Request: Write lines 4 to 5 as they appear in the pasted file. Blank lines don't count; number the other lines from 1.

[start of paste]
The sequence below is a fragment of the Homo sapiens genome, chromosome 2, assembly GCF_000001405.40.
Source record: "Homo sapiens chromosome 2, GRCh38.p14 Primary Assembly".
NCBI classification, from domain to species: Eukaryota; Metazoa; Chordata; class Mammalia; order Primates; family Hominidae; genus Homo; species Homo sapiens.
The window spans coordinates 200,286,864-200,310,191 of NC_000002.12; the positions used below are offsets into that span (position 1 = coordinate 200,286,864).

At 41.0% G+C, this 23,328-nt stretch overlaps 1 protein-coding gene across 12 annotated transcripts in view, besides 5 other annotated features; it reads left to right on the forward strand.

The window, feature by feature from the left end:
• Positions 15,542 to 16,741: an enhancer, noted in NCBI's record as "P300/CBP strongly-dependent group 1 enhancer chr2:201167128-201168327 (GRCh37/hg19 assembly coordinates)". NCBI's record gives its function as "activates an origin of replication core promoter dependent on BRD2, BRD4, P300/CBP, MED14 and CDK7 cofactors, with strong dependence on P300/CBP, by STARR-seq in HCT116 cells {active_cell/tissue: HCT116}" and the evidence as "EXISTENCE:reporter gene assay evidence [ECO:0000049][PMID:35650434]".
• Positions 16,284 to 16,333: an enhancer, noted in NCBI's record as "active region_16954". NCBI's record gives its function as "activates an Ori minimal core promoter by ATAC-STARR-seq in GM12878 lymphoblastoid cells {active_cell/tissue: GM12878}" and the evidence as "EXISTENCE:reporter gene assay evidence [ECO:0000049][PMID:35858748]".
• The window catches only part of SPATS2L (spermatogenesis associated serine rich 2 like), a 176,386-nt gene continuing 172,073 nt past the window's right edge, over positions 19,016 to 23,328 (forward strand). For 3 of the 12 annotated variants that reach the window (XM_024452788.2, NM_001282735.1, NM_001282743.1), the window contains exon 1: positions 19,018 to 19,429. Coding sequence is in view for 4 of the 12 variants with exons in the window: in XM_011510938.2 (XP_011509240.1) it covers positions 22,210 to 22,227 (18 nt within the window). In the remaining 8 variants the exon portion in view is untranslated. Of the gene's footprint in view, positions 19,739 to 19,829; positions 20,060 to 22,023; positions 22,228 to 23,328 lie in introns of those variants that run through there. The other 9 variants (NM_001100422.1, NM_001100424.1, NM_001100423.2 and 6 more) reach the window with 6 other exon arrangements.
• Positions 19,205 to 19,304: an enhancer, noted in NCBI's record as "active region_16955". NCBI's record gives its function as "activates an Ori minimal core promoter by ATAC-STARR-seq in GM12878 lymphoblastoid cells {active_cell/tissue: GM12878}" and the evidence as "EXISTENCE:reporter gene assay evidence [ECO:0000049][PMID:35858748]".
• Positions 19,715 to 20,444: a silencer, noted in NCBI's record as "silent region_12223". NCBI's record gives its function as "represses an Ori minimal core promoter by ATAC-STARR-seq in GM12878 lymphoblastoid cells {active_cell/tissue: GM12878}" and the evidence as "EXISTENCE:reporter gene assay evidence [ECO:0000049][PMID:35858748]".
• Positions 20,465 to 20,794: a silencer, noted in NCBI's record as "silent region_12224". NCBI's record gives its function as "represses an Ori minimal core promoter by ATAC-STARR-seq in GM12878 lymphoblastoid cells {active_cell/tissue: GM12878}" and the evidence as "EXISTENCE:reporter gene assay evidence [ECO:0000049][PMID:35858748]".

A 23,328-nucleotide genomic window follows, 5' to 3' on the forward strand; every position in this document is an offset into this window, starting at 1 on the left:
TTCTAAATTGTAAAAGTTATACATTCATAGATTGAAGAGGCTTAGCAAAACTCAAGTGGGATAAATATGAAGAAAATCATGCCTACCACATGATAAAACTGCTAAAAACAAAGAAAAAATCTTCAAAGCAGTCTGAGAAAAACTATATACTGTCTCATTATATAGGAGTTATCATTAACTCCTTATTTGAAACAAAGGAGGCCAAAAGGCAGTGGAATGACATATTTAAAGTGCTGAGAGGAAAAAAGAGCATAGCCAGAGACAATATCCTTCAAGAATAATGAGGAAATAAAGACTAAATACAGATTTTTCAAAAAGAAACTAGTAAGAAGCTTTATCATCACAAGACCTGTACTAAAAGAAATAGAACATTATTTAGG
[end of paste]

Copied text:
The window spans coordinates 200,286,864-200,310,191 of NC_000002.12; the positions used below are offsets into that span (position 1 = coordinate 200,286,864).

At 41.0% G+C, this 23,328-nt stretch overlaps 1 protein-coding gene across 12 annotated transcripts in view, besides 5 other annotated features; it reads left to right on the forward strand.